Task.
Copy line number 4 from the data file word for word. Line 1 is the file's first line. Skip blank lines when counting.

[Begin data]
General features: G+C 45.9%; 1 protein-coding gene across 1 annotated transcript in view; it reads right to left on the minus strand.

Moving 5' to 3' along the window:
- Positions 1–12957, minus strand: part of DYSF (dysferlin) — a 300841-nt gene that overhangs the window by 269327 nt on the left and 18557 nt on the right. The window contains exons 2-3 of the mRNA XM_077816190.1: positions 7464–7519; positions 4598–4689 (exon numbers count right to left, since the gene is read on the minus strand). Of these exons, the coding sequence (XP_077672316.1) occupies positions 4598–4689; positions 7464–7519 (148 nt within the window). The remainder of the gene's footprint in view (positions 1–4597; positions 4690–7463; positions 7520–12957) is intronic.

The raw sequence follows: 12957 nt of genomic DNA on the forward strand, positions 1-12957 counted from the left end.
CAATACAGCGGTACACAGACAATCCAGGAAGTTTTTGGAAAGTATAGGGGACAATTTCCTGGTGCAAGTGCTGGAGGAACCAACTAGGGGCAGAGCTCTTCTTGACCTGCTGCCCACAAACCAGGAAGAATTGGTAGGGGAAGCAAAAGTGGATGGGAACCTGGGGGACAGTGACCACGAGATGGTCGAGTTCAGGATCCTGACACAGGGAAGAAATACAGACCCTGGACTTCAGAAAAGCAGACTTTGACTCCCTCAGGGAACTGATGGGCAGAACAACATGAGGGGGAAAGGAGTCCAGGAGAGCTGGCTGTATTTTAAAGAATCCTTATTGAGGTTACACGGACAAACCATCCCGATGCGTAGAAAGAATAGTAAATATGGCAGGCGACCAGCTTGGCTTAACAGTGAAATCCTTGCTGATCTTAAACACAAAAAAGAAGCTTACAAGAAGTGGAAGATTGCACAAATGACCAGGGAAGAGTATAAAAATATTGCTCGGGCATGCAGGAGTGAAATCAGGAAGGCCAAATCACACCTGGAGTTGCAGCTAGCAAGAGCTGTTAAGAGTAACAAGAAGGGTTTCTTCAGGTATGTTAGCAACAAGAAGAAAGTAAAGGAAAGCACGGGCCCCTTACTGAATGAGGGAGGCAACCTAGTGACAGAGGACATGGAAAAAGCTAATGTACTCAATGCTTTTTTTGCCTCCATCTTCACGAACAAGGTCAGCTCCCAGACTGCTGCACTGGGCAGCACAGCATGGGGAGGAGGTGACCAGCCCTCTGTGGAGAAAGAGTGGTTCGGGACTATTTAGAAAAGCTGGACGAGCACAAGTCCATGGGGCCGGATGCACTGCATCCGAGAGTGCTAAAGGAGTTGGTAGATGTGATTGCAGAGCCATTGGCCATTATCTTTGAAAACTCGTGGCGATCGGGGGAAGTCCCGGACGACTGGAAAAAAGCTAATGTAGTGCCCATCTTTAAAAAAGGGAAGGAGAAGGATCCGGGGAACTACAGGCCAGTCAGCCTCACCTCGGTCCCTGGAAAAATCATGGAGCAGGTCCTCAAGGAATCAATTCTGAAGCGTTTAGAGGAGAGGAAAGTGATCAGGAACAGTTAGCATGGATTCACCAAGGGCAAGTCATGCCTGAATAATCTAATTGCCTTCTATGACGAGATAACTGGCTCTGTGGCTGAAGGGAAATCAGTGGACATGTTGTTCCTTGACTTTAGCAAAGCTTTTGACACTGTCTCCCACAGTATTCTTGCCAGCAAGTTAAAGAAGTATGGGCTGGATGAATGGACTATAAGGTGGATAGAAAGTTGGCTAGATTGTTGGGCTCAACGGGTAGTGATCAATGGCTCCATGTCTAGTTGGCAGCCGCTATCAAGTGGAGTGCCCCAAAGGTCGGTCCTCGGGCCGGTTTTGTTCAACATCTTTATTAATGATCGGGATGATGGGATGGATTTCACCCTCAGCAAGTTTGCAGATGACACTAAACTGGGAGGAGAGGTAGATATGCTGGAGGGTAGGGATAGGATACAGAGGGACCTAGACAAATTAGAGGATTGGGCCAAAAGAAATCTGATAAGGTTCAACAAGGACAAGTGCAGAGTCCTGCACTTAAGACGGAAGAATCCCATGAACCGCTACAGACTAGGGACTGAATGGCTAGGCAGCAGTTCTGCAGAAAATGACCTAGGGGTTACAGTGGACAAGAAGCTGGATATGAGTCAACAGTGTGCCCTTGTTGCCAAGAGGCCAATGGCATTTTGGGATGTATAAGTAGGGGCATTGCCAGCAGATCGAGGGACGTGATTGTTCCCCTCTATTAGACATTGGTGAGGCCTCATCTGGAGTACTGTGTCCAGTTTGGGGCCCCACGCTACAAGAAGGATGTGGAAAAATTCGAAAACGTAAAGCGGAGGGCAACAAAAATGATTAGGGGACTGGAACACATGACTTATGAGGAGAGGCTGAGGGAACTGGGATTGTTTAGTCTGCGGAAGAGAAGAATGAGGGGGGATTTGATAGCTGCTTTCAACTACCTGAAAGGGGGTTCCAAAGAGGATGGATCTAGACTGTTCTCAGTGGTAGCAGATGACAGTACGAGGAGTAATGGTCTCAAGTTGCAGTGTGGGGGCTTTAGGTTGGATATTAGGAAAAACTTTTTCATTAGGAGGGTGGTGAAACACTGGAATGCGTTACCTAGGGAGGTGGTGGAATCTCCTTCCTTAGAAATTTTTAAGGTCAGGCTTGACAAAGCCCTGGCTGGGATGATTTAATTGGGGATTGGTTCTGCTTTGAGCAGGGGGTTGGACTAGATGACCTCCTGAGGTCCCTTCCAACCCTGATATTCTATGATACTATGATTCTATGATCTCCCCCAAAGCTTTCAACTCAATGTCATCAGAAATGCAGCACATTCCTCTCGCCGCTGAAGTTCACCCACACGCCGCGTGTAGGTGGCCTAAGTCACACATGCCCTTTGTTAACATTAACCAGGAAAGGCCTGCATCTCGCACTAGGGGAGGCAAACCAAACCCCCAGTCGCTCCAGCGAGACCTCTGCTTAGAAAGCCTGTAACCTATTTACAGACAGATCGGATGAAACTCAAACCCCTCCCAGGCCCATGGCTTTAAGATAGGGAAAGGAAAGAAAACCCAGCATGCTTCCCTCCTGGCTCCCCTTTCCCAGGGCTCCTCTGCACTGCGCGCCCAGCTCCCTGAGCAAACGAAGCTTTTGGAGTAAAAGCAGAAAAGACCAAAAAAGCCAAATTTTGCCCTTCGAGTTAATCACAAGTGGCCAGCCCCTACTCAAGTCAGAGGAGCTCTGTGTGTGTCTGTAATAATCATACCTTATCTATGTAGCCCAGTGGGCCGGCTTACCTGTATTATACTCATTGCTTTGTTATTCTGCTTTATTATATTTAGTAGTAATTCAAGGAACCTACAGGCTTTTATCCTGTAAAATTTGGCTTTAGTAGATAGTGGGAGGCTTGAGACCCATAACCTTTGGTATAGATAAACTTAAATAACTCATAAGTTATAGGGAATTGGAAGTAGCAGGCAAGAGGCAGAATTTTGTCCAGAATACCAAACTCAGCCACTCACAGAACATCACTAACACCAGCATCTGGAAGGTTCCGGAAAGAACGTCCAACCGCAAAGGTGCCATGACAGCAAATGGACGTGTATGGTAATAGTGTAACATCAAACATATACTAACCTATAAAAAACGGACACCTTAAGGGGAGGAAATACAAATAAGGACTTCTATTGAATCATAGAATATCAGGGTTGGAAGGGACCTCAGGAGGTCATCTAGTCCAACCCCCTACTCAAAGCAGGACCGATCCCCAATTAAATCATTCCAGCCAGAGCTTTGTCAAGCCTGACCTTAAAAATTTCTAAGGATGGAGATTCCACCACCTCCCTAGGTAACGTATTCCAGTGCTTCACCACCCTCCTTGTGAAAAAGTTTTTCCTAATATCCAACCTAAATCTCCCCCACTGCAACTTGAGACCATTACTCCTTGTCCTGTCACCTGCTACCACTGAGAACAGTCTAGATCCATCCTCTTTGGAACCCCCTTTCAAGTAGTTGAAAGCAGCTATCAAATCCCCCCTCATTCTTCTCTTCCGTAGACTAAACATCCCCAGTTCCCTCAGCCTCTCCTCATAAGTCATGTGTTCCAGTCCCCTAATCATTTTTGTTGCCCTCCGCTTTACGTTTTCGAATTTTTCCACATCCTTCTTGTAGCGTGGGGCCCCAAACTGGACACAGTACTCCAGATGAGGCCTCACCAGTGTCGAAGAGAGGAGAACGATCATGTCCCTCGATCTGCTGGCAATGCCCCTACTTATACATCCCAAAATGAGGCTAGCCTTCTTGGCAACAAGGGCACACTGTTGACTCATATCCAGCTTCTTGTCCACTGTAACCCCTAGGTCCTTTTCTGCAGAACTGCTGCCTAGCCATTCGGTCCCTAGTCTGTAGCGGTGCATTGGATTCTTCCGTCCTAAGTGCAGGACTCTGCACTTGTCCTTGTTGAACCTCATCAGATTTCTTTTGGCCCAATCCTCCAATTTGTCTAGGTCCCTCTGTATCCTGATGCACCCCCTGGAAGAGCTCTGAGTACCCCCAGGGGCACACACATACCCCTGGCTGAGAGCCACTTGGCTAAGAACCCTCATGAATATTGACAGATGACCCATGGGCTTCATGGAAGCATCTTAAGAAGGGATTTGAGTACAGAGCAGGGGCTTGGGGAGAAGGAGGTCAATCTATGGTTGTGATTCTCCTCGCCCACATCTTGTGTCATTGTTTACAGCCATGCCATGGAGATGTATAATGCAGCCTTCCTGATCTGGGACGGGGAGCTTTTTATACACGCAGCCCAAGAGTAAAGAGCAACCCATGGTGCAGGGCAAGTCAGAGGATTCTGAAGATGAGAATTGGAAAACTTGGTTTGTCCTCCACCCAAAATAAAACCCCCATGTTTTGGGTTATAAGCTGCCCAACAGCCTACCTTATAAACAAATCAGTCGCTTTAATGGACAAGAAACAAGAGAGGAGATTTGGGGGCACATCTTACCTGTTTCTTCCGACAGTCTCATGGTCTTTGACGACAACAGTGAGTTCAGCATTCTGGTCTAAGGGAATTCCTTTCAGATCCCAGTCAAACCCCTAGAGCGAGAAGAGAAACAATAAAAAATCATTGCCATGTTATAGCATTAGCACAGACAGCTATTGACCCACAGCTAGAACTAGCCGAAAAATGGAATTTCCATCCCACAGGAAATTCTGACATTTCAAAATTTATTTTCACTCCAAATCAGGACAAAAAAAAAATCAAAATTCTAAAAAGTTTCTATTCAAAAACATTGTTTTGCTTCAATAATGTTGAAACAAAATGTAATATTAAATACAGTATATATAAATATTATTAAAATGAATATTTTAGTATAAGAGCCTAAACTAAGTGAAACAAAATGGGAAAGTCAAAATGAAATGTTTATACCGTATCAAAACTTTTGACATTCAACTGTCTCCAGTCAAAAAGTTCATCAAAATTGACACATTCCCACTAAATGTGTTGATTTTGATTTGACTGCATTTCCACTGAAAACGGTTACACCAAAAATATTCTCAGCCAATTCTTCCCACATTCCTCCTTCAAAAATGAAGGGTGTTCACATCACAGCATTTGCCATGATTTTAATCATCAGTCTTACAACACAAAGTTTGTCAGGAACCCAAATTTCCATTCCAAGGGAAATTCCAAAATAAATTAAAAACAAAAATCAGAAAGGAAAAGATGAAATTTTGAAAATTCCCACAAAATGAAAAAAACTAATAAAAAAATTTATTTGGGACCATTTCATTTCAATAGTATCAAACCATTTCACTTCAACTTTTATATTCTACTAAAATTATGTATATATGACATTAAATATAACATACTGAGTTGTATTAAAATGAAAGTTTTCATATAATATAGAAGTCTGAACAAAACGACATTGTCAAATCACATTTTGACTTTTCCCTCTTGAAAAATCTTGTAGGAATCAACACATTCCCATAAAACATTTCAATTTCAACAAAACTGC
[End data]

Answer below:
The raw sequence follows: 12957 nt of genomic DNA on the forward strand, positions 1-12957 counted from the left end.